As mentioned above, radiographic accuracy of screws placed with the NV technique has been shown to be superior to the FH technique previously. Shin et al. [22] conducted a systematic review and meta-analysis on the matter, which included a review of 18 cohort studies and two randomized trials published between the years 2000 and 2011. A total of 8539 screws placed for degenerative disease, trauma, infection, and tumors were analyzed (3725 in the FH group and 4814 in the NV group), finding a 15% risk of perforation in the FH group and 6% in the NV cohort [22]. No neurological complications were found in the NV group, whereas three neurological complications were reported in the FH cohort. However, no differences in revision surgery rates were found.
In patients with spinal tumors, anatomy may often be disrupted due to loss of bone integrity, deformity, or direct tumor invasion. Although spinal segments directly affected by tumors are rarely instrumented, the adjacent levels oftentimes suffer from poor bone quality or deformity. While there is vast literature on insertion of pedicle screws for degenerative disease, trauma, and non-tumor related deformity, few studies have focused solely on pedicle screw fixation in the setting of malignant tumors [5]. Fourney et al. [5] described 100 cases of pedicle screw instrumentation in metastatic disease performed at MD Anderson Cancer Center between 1994 and 1999. They were amongst the first to report a large series of patients, placing a total of 514 pedicle screws (median four per case, most common level L2). Surgery was found to provide significant pain relief, significant improvement in neurological function, and without any complication directly related to screw placement [5].
Accurate placement of pedicle screws is important biomechanically and in order to avoid potential injury to critical neurovascular structures and organs such as the lung or viscera. An optimal screw is placed parallel to the endplate, fills approximately 80% of the pedicle diameter, and is inserted at a depth of 80% into the vertebral body for maximal pullout strength [3,15]. More importantly, breached screws or “airball” screws (screws that miss the vertebral body) are known to have considerably decreased pullout strengths compared to screws placed entirely within the pedicle [2]. Although rare, misplacement of screws can lead to nerve root irritation, spinal cord injury, cerebrospinal fluid leak, pneumothorax, vascular injury (aorta or vena cava), and others [6].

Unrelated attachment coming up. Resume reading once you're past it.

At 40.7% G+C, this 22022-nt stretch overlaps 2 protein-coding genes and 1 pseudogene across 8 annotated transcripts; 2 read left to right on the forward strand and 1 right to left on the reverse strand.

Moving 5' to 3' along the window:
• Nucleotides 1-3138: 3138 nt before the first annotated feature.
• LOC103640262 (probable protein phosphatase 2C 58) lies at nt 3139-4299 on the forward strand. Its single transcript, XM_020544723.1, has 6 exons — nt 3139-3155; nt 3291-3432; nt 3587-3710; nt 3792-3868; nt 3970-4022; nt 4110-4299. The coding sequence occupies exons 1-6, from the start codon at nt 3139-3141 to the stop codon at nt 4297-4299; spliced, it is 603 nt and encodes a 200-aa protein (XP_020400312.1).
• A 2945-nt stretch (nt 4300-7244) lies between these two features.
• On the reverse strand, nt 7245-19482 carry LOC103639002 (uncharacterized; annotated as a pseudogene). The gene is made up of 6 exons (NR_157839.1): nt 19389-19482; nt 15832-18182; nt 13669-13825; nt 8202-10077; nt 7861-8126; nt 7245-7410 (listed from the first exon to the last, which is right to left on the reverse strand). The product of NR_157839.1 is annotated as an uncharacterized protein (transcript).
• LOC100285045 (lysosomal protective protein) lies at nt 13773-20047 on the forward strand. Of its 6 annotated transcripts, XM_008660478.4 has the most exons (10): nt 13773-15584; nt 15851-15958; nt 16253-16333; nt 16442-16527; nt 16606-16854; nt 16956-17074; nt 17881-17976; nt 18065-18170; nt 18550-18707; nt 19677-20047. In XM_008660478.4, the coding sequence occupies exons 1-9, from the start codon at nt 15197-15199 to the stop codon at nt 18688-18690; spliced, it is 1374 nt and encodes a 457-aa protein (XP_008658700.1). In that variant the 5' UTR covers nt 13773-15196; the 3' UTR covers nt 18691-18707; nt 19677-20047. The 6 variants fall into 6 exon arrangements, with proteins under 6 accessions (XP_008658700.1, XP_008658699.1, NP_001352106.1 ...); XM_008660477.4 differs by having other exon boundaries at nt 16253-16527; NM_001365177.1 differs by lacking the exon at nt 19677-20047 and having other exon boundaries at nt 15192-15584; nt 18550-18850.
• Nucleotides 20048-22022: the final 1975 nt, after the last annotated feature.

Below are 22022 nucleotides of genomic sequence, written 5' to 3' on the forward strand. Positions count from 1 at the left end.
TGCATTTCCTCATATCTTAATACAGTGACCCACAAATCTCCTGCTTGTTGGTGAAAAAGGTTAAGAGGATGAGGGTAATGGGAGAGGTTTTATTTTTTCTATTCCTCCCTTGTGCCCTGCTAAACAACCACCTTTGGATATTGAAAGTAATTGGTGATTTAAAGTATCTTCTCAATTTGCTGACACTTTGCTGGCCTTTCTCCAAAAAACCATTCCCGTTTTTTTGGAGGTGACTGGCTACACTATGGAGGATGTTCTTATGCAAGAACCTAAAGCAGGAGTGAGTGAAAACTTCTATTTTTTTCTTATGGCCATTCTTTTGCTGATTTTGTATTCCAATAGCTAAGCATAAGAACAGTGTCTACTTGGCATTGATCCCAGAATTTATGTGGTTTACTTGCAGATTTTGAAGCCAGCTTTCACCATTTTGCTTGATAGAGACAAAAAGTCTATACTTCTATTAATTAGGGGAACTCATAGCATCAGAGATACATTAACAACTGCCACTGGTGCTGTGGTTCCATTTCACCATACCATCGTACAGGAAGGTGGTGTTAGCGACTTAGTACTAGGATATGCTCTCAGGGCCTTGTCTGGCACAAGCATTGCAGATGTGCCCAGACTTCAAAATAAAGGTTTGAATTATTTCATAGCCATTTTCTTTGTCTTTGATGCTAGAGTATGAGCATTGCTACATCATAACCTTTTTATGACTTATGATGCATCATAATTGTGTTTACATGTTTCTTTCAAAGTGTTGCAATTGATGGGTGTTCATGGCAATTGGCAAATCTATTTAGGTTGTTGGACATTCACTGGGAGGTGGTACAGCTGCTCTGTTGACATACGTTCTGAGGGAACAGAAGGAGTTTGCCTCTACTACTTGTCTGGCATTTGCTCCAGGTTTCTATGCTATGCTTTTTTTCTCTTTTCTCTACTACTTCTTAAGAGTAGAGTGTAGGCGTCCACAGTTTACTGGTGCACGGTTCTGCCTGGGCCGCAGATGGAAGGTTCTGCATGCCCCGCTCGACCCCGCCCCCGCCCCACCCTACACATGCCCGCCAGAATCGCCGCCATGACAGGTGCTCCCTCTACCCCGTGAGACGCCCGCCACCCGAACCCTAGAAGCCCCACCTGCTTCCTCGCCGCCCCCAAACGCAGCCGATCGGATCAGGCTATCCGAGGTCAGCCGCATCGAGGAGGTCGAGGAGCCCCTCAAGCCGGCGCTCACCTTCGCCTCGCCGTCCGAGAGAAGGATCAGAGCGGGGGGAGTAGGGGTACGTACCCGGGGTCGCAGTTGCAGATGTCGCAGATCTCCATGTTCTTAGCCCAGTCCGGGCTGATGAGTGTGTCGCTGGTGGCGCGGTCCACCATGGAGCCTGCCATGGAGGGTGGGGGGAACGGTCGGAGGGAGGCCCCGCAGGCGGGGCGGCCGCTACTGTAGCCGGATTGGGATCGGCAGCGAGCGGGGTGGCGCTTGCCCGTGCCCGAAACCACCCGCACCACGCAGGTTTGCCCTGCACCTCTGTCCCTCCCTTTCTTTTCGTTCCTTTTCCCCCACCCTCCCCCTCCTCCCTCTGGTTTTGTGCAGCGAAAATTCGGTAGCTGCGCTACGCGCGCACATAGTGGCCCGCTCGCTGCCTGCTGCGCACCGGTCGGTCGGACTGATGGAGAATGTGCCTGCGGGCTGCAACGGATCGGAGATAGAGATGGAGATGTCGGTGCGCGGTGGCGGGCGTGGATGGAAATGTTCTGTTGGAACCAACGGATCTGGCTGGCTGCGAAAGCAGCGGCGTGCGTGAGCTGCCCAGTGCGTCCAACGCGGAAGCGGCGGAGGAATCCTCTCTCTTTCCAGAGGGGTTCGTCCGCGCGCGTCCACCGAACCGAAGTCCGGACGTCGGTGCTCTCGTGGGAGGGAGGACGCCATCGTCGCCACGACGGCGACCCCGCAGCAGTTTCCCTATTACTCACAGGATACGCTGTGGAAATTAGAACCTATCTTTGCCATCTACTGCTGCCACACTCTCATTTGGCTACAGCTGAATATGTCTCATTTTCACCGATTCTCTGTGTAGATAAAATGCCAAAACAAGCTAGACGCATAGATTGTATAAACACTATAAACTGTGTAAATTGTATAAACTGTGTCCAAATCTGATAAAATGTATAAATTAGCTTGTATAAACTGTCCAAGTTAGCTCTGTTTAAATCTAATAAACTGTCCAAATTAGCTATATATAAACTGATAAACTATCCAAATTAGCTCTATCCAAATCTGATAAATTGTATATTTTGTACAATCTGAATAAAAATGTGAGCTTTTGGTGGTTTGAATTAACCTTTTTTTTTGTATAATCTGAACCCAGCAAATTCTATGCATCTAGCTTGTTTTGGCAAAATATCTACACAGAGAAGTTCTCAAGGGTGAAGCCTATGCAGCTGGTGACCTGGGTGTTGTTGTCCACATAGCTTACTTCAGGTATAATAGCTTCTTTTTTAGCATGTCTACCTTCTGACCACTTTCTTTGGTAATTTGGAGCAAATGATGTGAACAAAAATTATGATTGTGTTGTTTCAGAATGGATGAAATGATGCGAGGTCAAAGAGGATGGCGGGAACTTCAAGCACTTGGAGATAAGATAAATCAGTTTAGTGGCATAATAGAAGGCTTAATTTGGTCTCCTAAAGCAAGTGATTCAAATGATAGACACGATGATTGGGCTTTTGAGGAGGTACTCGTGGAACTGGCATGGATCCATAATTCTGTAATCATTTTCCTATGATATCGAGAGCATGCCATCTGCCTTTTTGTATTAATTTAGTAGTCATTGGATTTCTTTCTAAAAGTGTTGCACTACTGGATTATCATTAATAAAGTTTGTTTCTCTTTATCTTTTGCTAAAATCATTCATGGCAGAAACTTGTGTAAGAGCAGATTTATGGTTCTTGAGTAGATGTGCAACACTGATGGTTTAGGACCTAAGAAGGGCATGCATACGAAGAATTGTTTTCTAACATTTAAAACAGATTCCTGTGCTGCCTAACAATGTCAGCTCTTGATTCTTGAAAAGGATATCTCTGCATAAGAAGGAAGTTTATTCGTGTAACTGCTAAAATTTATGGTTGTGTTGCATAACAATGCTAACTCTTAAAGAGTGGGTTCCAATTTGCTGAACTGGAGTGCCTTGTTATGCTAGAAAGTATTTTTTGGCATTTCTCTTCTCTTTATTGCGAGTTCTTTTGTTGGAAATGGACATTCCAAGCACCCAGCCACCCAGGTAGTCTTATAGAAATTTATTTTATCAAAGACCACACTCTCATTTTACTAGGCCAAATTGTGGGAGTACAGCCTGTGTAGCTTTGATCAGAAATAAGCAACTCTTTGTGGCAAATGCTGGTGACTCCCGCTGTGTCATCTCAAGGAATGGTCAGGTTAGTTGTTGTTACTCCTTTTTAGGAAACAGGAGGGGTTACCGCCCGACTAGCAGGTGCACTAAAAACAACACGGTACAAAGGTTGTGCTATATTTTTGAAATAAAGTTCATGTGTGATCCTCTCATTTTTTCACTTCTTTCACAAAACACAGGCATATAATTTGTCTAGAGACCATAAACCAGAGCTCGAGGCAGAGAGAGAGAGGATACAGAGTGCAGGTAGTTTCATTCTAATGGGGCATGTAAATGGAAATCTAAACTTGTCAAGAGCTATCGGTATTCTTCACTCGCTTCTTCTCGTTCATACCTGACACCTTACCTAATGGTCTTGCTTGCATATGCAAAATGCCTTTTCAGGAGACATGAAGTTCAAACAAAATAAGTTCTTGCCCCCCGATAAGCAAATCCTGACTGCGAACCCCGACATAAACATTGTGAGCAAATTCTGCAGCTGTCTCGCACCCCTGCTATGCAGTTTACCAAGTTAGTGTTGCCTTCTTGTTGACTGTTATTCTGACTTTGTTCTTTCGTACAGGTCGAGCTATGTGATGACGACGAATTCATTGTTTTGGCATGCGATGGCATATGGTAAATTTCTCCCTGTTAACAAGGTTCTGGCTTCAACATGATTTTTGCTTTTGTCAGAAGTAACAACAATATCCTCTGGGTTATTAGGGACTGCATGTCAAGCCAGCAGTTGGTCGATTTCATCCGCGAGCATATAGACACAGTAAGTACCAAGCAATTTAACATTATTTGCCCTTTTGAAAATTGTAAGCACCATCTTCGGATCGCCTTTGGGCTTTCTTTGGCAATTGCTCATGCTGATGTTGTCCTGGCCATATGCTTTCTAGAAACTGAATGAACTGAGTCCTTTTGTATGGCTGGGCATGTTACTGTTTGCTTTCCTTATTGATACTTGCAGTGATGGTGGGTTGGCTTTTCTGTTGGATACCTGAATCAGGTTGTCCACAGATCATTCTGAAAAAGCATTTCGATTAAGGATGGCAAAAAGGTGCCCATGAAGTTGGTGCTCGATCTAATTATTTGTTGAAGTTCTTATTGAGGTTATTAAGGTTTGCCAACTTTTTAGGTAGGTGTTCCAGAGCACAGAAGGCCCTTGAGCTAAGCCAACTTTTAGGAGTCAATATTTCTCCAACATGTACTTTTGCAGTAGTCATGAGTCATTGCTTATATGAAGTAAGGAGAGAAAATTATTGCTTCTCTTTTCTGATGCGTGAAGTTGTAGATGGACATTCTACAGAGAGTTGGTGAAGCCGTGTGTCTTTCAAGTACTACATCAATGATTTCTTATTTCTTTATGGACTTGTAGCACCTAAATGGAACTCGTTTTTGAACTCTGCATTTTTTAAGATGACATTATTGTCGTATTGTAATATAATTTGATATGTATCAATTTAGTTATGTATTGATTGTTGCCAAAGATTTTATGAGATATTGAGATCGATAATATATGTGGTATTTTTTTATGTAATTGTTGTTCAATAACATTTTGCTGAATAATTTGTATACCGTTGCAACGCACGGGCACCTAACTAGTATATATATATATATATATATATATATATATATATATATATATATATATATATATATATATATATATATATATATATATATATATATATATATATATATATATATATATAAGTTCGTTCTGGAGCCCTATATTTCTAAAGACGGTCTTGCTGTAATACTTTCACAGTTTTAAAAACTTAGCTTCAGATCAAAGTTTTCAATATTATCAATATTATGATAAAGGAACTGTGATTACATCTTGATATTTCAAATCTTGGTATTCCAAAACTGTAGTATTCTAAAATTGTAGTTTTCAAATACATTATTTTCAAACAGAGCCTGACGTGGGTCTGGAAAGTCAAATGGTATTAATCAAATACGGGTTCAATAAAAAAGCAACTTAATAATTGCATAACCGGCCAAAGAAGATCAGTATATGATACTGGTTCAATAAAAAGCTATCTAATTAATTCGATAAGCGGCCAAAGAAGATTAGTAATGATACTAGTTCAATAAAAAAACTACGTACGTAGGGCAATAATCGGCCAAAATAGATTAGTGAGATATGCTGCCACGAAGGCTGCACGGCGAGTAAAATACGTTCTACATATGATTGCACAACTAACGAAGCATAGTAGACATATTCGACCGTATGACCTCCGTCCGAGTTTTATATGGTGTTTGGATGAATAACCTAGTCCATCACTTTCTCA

Ultimately, however, misplaced/breached screws are extremely unlikely to cause clinically relevant injuries. In a literature review of 35630 pedicle screws, Gautschi et al. [6] found a nerve root irritation rate of 0.19% and <0.01% risk of injury to the pleura. Injury to the aorta is even less common, with only a handful of cases reported in the literature [10]. Although screws can potentially be in close proximity or even in tight contact with a major vessel, removal of asymptomatic screws is controversial and should be done on a case-by-case basis [6].
Radiographic accuracy was shown to be superior for patients who received NV screws versus FH screws in our study. Although only one screw revision was made and no cases of neurovascular/organ injury occurred in either group, we believe that the use of navigation has other important advantages over the FH technique in spinal tumor surgery. Nasser et al. [19] demonstrated the use of image-guided navigation for biopsy/resection of spinal column tumors in 50 patients. Navigation tools not only allow for placement of pedicle screws, but also allow for real-time localization, tracking, excision, and determination of resection margins [1,19,21]. Furthermore, with the advent of minimally invasive techniques, the use of 3-D navigation allows for placement of navigated screws with or without cement augmentation by using small incisions and minimal dissection of soft tissue and muscle [18].